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What is morphing? A complete guide to morphing animation.

Morphing or morph animation transformed film special effects in the late 20th century through films like Terminator 2: Judgement Day. But what is the meaning of morphing?  Where did it start and how does it work? Read this guide to find out.

What is morphing animation?

Morphing is an effect which sees one shape or object transform into another in a seamless transition. There are different approaches, but the fundamental meaning of morphing remains the same. 

Morphing was originally used by Hollywood directors and special effects teams in the late 1980s and early 90s, using powerful computers and pioneering software such as Gryphon Software Morph and Image Master. 

 

One common example is morphing a face into an older one or even an animal or alien form. The technique has created some iconic pop culture moments, such as the liquid metal T-1000 character in Terminator 2: Judgement Day (1991)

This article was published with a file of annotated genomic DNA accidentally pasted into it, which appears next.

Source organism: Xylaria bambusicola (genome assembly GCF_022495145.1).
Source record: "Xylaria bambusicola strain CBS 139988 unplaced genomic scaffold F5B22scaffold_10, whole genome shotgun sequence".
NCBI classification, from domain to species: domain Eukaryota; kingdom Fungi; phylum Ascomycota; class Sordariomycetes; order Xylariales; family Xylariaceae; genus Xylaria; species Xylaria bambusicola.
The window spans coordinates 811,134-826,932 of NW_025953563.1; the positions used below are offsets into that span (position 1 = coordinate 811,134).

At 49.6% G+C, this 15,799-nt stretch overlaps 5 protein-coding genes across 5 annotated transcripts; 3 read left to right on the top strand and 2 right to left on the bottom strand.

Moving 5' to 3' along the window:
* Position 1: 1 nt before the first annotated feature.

But as technology has evolved, morphing has become more accessible and broadened as a technique. People can create morphing style effects at home today using creative software. 

Morphing vs tweening.

Morphing and tweening are often talked about interchangeably, but they are different. Tweening is more about animation and adding movement, whereas a definition of morphing is a film industry technique used to create special effects. 

Technique

Definition

Morphing

Visual effects technique which transforms one shape into another in a smooth transition.

Tweening

Animation effect which inserts images between keyframes to create the effect of movement.

Wrapping

Post-production technique that brings subject into focus by wrapping in background light.

Whip pan

Type of transition used to edit two shots into one.

Types of morphing.

Morphing is mostly known as a visual effects technique in the film industry. It’s also used in other mediums such as animation and 3D modelling. There are different approaches to morphing.